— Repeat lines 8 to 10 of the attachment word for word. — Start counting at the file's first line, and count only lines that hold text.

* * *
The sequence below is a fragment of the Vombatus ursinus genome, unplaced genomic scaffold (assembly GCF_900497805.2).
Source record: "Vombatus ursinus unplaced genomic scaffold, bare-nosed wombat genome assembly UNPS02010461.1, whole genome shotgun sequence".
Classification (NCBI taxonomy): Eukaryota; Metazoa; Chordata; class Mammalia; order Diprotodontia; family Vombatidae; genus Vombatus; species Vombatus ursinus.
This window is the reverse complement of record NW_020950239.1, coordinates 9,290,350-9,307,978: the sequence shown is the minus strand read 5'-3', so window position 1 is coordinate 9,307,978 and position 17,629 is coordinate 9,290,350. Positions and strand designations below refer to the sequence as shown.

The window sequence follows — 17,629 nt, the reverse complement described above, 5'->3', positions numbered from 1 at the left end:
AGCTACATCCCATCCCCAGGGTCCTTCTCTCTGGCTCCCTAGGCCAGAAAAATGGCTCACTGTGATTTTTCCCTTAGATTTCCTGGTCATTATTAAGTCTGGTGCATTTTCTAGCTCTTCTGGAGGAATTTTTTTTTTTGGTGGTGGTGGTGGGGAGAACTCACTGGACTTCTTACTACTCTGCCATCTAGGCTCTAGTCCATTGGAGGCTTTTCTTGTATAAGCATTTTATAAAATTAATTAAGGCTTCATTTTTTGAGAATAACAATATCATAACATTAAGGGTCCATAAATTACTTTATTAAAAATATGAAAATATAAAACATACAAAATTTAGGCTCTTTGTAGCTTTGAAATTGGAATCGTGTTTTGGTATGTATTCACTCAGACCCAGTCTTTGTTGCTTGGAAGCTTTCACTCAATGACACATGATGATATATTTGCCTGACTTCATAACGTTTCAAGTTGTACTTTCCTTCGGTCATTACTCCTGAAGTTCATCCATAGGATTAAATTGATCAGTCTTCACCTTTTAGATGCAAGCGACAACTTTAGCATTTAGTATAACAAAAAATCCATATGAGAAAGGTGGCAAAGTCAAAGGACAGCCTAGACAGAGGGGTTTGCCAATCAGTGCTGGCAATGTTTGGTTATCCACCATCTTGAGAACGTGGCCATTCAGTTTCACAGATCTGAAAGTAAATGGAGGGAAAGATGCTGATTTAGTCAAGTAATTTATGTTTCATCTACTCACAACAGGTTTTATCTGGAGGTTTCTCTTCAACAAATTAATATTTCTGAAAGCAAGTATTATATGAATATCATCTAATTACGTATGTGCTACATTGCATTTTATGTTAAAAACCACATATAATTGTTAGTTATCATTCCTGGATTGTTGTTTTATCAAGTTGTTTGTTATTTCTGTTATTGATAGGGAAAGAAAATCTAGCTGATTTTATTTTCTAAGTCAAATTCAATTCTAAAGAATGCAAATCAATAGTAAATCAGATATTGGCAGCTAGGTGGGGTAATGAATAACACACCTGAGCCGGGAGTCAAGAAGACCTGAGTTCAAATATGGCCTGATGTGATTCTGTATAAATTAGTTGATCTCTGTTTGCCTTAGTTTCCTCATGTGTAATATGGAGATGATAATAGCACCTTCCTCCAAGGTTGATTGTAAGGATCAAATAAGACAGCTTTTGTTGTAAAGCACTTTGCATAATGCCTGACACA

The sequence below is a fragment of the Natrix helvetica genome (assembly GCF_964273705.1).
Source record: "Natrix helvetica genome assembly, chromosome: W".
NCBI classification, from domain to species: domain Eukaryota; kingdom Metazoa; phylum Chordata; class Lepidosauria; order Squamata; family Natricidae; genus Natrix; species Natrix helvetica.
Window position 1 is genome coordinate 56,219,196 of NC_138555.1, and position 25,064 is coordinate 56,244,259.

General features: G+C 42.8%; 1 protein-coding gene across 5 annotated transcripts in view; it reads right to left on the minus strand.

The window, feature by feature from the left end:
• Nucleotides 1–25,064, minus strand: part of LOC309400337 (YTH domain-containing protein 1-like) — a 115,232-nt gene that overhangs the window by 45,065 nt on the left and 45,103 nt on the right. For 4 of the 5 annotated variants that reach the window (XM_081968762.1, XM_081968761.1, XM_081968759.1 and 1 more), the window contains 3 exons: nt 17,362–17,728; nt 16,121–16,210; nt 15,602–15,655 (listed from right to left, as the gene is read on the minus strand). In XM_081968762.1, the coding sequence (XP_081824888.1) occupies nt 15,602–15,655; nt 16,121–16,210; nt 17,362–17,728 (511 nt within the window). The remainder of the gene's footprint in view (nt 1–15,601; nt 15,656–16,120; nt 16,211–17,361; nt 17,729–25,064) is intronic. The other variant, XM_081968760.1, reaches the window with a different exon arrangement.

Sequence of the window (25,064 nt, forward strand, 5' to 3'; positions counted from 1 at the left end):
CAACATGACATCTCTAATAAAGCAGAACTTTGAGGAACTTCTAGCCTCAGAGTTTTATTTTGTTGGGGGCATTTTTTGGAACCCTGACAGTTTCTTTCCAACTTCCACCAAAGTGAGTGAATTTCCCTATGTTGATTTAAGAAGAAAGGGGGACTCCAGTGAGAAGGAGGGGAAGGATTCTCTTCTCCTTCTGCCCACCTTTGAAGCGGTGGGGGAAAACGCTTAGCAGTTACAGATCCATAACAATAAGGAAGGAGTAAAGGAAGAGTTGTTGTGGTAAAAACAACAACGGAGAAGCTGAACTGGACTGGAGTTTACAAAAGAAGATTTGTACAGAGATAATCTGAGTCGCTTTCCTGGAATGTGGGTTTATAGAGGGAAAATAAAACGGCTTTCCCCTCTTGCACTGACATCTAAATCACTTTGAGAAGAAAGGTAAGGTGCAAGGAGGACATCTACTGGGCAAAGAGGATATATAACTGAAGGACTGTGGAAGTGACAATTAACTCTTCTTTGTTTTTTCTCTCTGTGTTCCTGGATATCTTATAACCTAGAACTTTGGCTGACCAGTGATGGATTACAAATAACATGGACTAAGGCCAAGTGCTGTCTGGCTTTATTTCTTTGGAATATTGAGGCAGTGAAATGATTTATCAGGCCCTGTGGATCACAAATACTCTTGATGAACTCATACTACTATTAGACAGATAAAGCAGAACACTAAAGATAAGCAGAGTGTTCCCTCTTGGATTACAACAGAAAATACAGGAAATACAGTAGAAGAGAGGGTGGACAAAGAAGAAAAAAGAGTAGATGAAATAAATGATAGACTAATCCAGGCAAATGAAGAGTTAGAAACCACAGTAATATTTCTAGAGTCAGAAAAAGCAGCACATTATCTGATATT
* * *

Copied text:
Source record: "Natrix helvetica genome assembly, chromosome: W".
NCBI classification, from domain to species: domain Eukaryota; kingdom Metazoa; phylum Chordata; class Lepidosauria; order Squamata; family Natricidae; genus Natrix; species Natrix helvetica.
Window position 1 is genome coordinate 56,219,196 of NC_138555.1, and position 25,064 is coordinate 56,244,259.